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Deployment bags

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timothyterpsalot

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does anyone know of a good website that describes the use of deployment bags? or does anyone care to explain a little about them?
When is it a good idea to start thinking of using them? depending on the size of the rocket? the weight? size of the chute? Thanks!
 

troj

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In terms of what does a deployment bag do? It keeps your recovery system neat, tidy and organized, aiding in a neat, orderly deployment.

If you look at a lot of altimeter dumps, you can see the recovery system deployment, in the form of a spike that's actually a higher G load than when the motor first hits. This happens when the canopy is allowed to inflate before the lines or riser are taught.

A proper deployment bag helps prevent this by causing the lines to unstow first, then the canopy is allowed to come out and inflate. This means the recovery system is stretched out, and the canopy inflates more slowly (still a matter of seconds), causing it to not snatch the rocket hard. If you see a really hard deployment, you can watch a 20+ pound rocket bounce back on the end of a harness -- NOT a good thing!

The other thing a deployment bag does for you is reduce the risk of an entanglement or an inversion.

They're all about reliability, and it's never too early to start learning about them or using them. I have a friend who uses them on 5lb rockets.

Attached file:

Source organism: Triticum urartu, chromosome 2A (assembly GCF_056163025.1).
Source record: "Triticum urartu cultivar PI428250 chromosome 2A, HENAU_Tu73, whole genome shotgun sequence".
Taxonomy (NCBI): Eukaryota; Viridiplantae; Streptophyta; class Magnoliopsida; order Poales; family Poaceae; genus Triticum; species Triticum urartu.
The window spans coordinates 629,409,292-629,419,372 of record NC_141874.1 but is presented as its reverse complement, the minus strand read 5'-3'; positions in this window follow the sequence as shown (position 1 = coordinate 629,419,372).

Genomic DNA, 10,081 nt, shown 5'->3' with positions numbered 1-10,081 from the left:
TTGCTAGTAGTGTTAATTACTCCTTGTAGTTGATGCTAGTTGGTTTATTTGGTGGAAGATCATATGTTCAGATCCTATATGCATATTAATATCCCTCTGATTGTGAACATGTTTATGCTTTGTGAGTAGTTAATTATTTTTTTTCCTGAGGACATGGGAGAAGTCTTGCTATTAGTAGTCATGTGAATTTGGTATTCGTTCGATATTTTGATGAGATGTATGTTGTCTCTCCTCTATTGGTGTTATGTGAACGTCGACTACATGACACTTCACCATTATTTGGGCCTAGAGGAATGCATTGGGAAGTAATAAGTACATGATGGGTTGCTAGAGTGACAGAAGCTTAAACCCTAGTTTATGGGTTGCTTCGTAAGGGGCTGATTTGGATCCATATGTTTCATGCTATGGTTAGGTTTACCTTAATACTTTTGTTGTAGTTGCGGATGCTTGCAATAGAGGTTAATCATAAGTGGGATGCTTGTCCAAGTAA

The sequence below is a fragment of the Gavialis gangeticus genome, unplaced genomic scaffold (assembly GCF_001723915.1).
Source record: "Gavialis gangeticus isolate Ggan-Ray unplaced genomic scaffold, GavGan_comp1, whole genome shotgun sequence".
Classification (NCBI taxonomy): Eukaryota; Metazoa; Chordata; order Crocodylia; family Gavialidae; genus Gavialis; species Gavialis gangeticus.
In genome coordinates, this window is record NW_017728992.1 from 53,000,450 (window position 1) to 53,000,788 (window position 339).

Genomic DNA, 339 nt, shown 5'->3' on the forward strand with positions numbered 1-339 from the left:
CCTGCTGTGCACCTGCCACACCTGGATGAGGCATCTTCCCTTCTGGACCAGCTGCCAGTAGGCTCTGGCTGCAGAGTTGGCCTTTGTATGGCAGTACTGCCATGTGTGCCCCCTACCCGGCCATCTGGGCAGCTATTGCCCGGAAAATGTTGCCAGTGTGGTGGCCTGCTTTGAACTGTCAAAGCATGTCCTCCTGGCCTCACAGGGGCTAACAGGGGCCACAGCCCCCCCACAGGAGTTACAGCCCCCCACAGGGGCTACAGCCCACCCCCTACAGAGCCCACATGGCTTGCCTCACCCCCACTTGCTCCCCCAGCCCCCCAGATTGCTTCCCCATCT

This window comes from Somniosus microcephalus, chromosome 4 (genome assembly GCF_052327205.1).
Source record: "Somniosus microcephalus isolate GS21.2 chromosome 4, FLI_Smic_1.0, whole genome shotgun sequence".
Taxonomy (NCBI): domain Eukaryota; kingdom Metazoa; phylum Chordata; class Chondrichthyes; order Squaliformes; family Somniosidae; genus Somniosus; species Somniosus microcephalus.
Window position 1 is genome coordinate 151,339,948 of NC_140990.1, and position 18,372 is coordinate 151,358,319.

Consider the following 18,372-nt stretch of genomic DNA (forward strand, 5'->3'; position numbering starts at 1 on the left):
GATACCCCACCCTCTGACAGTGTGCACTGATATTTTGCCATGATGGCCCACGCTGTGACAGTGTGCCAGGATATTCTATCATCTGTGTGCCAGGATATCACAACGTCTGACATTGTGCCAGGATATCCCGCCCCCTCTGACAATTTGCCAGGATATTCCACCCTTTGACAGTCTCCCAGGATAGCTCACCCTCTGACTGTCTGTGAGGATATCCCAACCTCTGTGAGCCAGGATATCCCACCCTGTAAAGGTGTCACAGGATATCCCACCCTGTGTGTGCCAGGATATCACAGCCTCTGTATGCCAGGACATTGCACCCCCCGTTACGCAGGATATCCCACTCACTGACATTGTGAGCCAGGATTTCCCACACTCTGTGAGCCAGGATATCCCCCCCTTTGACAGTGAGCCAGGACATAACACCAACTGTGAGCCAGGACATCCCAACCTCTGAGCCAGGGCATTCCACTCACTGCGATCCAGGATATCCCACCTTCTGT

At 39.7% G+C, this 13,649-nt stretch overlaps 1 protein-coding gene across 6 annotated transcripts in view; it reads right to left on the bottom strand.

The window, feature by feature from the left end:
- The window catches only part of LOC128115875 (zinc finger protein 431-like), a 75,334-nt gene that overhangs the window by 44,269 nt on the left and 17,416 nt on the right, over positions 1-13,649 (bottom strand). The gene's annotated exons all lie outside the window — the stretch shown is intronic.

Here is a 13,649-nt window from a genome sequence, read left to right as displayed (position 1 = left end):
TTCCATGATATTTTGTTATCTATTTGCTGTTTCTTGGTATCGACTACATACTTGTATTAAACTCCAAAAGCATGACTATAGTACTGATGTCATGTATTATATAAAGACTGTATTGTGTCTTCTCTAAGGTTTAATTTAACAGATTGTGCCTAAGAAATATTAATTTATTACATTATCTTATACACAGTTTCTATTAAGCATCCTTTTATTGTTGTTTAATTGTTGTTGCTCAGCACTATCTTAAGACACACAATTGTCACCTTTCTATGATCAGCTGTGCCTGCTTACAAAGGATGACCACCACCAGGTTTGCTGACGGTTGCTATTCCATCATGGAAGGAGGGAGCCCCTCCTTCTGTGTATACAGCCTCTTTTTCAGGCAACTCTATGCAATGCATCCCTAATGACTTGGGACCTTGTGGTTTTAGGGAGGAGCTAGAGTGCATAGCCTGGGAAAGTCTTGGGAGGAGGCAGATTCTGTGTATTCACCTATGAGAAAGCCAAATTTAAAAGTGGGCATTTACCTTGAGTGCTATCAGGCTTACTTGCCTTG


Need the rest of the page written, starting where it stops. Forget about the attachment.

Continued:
-Kevin
 

Gus

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Kevin,

Absolutely first rate photo essay. Thanks so much for doing it and providing the link here.
 

knarfster

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In terms of what does a deployment bag do? It keeps your recovery system neat, tidy and organized, aiding in a neat, orderly deployment.

If you look at a lot of altimeter dumps, you can see the recovery system deployment, in the form of a spike that's actually a higher G load than when the motor first hits. This happens when the canopy is allowed to inflate before the lines or riser are taught.

A proper deployment bag helps prevent this by causing the lines to unstow first, then the canopy is allowed to come out and inflate. This means the recovery system is stretched out, and the canopy inflates more slowly (still a matter of seconds), causing it to not snatch the rocket hard. If you see a really hard deployment, you can watch a 20+ pound rocket bounce back on the end of a harness -- NOT a good thing!

The other thing a deployment bag does for you is reduce the risk of an entanglement or an inversion.

They're all about reliability, and it's never too early to start learning about them or using them. I have a friend who uses them on 5lb rockets.

-Kevin
How do you use a deployment bag on a dual deployment? i do not want the rocket coming down in two seperate halves. I have a 5" rocket with the drogue in the bottom booster section, with the main in the upper payload bay being deployed between 1000-1200 feet. Do I need a "pilot chute" in upper section? the nose cone is not coming out during the deployment. The hard attachment points are in the middle at the ebay coupler.
 

troj